AND PERKIN-ELMER LENS
Be sure and see the spectrohelioscope page
There is a lot of confusion between a Coelostat and a Heliostat. A Coelostat is a two mirror system that follows the sun and reflects an image of the sun that does not rotate as the Sun moves. A Heliostat can be a one or a two mirror system. (A page with my Alvan Clark heliostat from the USNO Transit of Venus Expedition is here.) The biggest difference is that with the heliostat the image rotates as the Sun moves. This makes for some difficulty in photography. Visually, however, it makes very little or no difference -- unless you are sketching! Following are some pictures of my 10" Coelostat along with the interior cage that hangs from the ceiling. The cage contains two refractor type telescopes. One (76MM (about 3") F15) had the cell and one of the lenses but the outer lens was broken. I managed to locate a Unitron lens which just fit the cell, and the focal length was also correct. The other one was missing the lenses and the cell. It was about a 2-1/4" F35. I found a 5-1/4" F15. It had some chipping on the edges, but that didn't matter to me as all I needed was the center 2-1/4". Pictures below should tell the story. So it should be a 2-1/4" F35, except the guy cutting it broke it and has never replaced it. I found a lens very close to what I need and am currently making a new cell for it. The smaller long focal length telescope is used to project an image onto a wall or the floor. The 3" is used to project an image to the two prism Spectroscope. If you move the two small refractors out of the way, the Sunlight (IT IS NOT AN IMAGE YET; ONLY PARALLEL SUNLIGHT) then goes to the Spectrohelioscope.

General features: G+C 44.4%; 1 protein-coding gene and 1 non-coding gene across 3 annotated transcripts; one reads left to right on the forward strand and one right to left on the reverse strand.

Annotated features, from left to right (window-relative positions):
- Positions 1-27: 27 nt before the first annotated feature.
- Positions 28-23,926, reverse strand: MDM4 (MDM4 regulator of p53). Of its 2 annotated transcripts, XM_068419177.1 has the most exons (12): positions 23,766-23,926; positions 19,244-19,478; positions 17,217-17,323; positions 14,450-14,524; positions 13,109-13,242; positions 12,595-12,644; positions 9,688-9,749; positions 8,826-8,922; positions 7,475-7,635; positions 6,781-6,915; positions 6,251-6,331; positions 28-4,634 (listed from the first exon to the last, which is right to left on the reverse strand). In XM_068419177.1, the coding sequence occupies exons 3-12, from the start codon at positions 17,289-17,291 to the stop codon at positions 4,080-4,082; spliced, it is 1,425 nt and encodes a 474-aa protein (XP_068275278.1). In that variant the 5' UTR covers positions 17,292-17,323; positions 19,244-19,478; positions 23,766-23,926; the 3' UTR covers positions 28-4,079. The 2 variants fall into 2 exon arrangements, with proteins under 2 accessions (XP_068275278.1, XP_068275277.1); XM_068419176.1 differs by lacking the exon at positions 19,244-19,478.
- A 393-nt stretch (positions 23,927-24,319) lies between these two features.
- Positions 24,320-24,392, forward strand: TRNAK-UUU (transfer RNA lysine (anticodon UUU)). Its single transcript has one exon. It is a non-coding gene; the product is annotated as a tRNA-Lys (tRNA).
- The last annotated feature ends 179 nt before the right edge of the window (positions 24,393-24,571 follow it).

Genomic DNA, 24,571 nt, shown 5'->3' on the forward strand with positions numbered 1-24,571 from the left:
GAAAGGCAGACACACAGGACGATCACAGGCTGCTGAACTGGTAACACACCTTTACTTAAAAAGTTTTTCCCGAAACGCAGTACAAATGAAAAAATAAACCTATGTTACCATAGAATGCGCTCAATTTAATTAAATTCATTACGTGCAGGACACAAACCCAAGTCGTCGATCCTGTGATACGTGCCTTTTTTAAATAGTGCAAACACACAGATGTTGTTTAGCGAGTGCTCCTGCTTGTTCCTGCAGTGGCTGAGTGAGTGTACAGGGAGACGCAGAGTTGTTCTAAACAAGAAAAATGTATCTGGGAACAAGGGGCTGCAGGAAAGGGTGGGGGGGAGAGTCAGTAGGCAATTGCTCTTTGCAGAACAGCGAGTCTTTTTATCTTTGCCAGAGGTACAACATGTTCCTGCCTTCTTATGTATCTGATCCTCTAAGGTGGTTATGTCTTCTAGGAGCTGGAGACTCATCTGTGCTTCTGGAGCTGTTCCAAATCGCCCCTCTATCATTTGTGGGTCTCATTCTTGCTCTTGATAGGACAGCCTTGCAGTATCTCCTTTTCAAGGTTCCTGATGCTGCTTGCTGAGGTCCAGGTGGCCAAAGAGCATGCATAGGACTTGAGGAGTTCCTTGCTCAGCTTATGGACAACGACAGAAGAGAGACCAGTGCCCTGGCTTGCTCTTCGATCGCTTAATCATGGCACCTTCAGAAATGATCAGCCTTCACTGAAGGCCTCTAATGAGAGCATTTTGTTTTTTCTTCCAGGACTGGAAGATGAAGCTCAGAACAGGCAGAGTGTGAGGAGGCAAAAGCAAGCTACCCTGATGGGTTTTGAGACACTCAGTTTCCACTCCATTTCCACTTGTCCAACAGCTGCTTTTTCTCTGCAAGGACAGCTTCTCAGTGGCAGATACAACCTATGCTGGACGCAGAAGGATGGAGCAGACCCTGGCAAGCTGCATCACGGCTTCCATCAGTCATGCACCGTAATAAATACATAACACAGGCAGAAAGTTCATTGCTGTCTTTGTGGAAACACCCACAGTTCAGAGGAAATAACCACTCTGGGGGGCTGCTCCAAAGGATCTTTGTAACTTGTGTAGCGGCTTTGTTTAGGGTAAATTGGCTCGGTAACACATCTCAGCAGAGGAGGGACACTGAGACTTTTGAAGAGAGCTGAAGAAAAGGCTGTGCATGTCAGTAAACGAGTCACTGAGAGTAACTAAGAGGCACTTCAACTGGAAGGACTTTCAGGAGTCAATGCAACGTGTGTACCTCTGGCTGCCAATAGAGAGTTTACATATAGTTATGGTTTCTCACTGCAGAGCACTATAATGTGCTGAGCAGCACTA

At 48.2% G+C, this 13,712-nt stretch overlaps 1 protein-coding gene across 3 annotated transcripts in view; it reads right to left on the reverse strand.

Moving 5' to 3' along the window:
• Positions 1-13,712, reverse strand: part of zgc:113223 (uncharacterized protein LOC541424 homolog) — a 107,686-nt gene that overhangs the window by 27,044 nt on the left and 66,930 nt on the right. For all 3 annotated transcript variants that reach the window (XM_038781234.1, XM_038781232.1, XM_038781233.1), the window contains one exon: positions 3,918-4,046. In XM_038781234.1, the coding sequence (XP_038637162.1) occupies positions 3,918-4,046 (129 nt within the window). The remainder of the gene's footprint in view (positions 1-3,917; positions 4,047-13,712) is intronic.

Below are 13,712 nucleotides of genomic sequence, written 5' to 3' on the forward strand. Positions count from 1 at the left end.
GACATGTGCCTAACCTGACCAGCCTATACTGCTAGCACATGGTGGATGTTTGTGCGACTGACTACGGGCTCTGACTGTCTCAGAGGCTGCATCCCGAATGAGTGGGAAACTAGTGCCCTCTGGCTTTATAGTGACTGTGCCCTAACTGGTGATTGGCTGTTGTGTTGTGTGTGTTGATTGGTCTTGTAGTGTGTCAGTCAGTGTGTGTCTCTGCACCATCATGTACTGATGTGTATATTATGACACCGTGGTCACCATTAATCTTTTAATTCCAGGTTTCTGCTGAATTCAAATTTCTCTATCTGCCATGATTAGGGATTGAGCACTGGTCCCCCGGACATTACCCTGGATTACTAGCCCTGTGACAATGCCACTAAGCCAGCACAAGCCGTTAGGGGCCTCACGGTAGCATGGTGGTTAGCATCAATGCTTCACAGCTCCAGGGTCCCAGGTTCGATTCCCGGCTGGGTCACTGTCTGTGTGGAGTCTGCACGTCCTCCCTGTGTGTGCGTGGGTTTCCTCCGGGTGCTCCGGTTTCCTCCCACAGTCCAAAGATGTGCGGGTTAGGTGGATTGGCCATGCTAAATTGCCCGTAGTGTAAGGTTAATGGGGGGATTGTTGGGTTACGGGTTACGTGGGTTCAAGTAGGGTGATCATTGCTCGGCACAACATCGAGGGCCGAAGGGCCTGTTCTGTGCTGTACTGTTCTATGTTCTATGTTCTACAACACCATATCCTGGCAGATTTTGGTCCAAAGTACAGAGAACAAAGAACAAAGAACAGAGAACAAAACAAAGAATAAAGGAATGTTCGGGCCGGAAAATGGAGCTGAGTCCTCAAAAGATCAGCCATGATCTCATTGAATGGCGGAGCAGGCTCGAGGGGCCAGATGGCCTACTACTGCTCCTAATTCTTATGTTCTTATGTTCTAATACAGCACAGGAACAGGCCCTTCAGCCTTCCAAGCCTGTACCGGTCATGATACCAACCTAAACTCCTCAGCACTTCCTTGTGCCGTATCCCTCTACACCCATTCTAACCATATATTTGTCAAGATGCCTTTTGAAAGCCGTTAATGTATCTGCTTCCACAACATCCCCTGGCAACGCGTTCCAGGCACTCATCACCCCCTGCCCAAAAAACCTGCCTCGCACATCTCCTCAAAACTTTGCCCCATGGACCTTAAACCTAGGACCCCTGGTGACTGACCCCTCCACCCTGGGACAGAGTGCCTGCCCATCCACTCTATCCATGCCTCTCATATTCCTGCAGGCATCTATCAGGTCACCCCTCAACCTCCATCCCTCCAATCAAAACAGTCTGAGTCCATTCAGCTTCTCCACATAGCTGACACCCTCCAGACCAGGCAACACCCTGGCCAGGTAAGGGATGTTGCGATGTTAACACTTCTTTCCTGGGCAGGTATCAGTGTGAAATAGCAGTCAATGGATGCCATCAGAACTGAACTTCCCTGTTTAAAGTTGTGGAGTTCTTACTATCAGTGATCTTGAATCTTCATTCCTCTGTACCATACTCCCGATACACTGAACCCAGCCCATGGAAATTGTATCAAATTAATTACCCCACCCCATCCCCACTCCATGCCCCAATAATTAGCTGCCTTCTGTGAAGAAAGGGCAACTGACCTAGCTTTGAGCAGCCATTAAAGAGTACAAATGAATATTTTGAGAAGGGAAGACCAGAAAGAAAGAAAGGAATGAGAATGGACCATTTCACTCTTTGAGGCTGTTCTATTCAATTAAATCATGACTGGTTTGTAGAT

GAERTNER 10" COELOSTAT CIRCA 1930
The following images were taken of the equipment in "as found" condition, before any cleanup or restoration. More pictures will be added after this project is completed.
This is the primary flat mirror holder.
The wheel on top is a large worm gear and drive system.
The pier with mounting for the secondary mirror.
This reflects sunlight downward through the roof and ceiling to the cage assembly, below.
This cage assembly has two telescopes in it which are used to 1) project an image of the sun on a wall or floor, and 2) to make an image to project into the Spectroscope. These two telescopes may be moved out of the way in order to allow the 6" F50 lens to be swung into the path of the sunlight. Pages on each scope are here 3" scope 2-1/4"
You can see the two large prisms in this picture of the spectroscope.